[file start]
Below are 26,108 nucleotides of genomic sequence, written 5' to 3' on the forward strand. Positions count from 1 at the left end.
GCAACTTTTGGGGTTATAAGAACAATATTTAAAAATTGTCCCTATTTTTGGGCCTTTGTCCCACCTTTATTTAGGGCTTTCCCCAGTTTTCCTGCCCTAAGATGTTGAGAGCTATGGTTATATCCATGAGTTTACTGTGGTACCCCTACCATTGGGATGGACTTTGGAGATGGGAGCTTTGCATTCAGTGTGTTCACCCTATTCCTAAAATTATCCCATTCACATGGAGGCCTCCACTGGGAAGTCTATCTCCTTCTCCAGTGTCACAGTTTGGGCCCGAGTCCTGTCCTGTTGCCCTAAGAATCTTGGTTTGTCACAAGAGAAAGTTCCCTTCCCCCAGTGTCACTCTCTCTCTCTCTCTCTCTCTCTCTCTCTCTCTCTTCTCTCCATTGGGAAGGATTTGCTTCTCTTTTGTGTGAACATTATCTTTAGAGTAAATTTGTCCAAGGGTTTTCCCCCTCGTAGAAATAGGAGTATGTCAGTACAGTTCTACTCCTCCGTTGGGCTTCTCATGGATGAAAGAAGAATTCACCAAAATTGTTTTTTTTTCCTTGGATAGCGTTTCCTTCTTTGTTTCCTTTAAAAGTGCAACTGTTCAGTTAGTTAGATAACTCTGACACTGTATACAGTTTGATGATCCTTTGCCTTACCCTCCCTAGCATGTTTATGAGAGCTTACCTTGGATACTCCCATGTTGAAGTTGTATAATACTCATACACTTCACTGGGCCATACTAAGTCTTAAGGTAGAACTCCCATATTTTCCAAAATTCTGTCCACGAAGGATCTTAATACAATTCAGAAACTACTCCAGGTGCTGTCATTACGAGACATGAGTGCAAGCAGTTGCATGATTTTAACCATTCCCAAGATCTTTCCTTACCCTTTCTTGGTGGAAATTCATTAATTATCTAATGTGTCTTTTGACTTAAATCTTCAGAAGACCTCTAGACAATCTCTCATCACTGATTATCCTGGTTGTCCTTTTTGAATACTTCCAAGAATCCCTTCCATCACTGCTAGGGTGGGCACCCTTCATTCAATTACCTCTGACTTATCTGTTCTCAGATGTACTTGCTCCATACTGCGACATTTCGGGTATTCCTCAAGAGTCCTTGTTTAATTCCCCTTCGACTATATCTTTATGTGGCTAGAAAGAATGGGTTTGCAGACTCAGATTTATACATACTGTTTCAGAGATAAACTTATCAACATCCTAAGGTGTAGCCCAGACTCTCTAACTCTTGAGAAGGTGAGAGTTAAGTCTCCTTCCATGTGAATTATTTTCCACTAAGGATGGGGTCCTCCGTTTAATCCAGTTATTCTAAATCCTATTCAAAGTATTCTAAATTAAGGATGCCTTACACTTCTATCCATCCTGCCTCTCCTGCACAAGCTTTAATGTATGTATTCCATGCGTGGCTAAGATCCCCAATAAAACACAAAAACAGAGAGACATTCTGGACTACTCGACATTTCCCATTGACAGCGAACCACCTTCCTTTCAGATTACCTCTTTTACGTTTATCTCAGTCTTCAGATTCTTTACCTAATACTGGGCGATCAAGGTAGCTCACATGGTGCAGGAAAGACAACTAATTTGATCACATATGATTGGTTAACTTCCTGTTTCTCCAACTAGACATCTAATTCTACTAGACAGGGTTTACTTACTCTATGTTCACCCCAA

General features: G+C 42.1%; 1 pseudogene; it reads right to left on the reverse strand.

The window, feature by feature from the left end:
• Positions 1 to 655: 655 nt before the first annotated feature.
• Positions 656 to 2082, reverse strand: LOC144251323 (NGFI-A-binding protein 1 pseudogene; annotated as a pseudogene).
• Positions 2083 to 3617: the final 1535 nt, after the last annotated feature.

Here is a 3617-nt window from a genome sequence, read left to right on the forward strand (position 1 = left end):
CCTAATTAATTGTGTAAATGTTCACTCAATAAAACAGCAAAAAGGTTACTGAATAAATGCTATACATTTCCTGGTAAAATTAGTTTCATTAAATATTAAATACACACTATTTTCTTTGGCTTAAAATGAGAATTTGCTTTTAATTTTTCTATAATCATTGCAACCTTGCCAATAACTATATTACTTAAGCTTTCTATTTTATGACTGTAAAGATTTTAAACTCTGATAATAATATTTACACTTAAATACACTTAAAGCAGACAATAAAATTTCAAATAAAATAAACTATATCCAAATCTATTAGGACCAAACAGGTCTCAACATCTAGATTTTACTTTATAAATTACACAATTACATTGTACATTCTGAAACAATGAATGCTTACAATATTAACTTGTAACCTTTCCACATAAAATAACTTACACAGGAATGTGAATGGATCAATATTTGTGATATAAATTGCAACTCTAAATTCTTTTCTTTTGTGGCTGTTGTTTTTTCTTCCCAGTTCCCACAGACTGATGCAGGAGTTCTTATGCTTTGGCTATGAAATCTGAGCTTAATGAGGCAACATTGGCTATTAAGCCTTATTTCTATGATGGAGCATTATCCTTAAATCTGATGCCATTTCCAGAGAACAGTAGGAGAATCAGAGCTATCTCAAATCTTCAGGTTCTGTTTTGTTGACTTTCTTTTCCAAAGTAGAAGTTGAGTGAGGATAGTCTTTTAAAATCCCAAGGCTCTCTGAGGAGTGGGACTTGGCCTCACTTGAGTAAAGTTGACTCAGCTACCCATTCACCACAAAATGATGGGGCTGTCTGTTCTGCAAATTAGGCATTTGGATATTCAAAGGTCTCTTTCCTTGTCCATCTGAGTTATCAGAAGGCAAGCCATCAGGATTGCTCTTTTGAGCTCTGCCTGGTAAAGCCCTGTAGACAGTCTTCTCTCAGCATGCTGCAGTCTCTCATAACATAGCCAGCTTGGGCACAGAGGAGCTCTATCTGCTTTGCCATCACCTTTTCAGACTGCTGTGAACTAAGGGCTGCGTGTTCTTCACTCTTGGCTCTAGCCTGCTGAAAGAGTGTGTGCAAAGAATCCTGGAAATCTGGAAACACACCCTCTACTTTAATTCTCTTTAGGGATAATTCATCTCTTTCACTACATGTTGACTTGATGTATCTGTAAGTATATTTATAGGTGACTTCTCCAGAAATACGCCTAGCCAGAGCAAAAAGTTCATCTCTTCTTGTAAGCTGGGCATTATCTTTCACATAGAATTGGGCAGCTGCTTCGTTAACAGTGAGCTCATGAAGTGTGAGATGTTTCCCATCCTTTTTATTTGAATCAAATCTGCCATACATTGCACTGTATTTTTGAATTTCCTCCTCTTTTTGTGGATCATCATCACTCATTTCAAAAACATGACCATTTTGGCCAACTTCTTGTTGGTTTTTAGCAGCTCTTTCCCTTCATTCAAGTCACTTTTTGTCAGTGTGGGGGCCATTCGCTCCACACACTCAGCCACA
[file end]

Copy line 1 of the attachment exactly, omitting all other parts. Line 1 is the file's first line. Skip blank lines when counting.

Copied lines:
Below are 26,108 nucleotides of genomic sequence, written 5' to 3' on the forward strand. Positions count from 1 at the left end.